These failures have a powerfully detrimental impact on indigent criminal defendants and their loved ones. The innocent may plead guilty, and the guilty may end up suffering far greater consequences than they would have with more effective representation. For instance, after pleading guilty, indigent defendants often suffer such secondary consequences as deportation, (16) eviction, (17) and job loss. (18) Furthermore, the experience of being advised to take a plea undoubtedly leads indigent criminal defendants and their communities to distrust court-appointed attorneys and the criminal justice system as a whole. While simple fairness has not been enough to convince courts and indigent defense providers to ensure that defendants receive adequate advice regarding pleas, another incentive has emerged: the standards and relief established by Padilla, Lafler, and Frye. If lawyers for indigent defendants are not provided up-front with the resources necessary for effective plea-bargaining, subsequent litigation regarding inadequate plea advice costs both judges and lawyers even more valuable resources in the weeks, months, and years after convictions. (19)

    In the same way that the Court revolutionized the criminal justice world with its ruling in Gideon, (20) these recent cases might also radically change the criminal justice landscape. This Article will attempt to answer the following question: if there is a solution for the ever-growing case load of the public defender and the crisis of indigent defense, can Padilla, Lafler, and Frye be a significant part of the solution?

    This Article will proceed by examining whether these three opinions create a bar too high for most public defender offices to meet. It also seeks to suggest the kinds of changes needed for public defender offices to meet these basic requirements. To do so, I will begin in Part II by discussing guilty pleas in general. I will then describe the legal landscape prior to Padilla, Lafler, and Frye in Part III, and discuss the three cases themselves and their ramifications in Part IV. In Part V, I will then introduce the requirements for effective assistance of counsel, and describe the best practices for public defenders to use during plea bargaining. In Part VI, I will discuss the problem of the overburdened public defender office. Finally, in Part VII, I will conclude by addressing how overburdened public defender offices might employ these cases to help ease their case loads.


    1. The Plea Bargaining Process

      A plea bargain, generally negotiated by the prosecutor and the defense attorney, is the exchange of a criminal defendant's constitutional right to a trial (21) for some benefit from the government, typically a reduced sentence. While no defendant has the right to a plea deal, (22) prosecutors often offer plea bargains because their caseload is too burdensome to adequately prepare every case for trial. (23) Offering pleas to lesser crimes or to more lenient sentences ensures convictions for prosecutors and lightens their workloads. (24)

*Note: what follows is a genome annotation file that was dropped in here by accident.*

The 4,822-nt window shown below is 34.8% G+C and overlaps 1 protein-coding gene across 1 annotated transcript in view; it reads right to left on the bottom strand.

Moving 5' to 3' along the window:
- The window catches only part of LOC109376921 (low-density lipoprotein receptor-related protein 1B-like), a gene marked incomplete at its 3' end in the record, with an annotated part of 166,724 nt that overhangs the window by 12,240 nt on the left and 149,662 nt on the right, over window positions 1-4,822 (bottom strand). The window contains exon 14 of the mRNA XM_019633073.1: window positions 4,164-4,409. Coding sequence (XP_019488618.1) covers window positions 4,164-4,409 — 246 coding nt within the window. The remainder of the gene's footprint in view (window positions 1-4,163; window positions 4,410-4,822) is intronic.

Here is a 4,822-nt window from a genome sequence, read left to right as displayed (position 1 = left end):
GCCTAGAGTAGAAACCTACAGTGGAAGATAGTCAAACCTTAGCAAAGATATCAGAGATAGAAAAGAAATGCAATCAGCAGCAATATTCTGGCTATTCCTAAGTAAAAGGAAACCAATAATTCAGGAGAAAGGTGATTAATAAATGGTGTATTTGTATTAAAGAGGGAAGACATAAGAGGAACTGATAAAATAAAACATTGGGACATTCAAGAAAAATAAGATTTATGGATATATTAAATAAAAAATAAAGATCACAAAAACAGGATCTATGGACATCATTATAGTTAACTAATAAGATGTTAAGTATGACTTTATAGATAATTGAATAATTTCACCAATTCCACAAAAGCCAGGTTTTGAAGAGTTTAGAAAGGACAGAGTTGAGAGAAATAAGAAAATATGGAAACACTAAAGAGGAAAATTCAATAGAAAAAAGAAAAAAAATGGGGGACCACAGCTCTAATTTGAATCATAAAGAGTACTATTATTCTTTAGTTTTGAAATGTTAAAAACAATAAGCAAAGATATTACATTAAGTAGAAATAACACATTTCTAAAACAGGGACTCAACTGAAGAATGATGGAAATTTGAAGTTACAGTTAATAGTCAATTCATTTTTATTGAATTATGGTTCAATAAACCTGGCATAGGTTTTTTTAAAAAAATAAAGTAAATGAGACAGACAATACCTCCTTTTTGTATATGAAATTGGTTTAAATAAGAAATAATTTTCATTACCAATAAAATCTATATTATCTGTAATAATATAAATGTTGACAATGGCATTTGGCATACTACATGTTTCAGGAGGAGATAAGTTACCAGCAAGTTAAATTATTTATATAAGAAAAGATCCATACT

The plea bargaining process can be quite fluid. While some prosecutors' offices have guidelines prescribing certain pleas for specific charges, other offices give complete discretion to the particular government attorney handling the case. In addition, the terms of the agreement, the length of time for which an offer is left open, and many other details regarding the plea can vary significantly even within the same jurisdiction. (25) In most jurisdictions, judges have no involvement at all in the plea bargaining system. (26) The result is often a plea bargaining system where the government holds every card but one.

      The decision to go to trial or to take a guilty plea belongs solely to the criminal defendant, and not his lawyer. (27) Of course, most criminal defendants rely heavily on their attorneys' advice when making this decision, in the same way that patients will rely on their doctors' advice about medical treatment. The defense attorney and her client together typically assess their chances at trial, the maximum and minimum sentences and any sentencing guideline ranges after a loss at trial against the plea offer, as well as the likely sentences after a trial loss against the plea offer. Sometimes the actual sentence is agreed upon by the parties and becomes a foregone conclusion if the plea offer is accepted. Often the defense attorney will provide specific advice about the offer, advising her client to accept the plea or not. The defendant then decides either to accept the plea offer or to go to trial, with the benefit of her lawyer's advice. While many details can be negotiated by the attorneys, the plea offer is not binding on the government until it is accepted in court on the record. (28)

    2. The Centrality of Guilty Pleas to the Criminal Justice System and Criminal Defense Practice

      There is little question that the guilty plea has become an "essential part" of our criminal justice system. (29) As the Supreme Court wrote in Frye, "[t]o note the prevalence of plea bargaining is not to criticize it. The potential to conserve valuable prosecutorial resources and for defendants to admit their...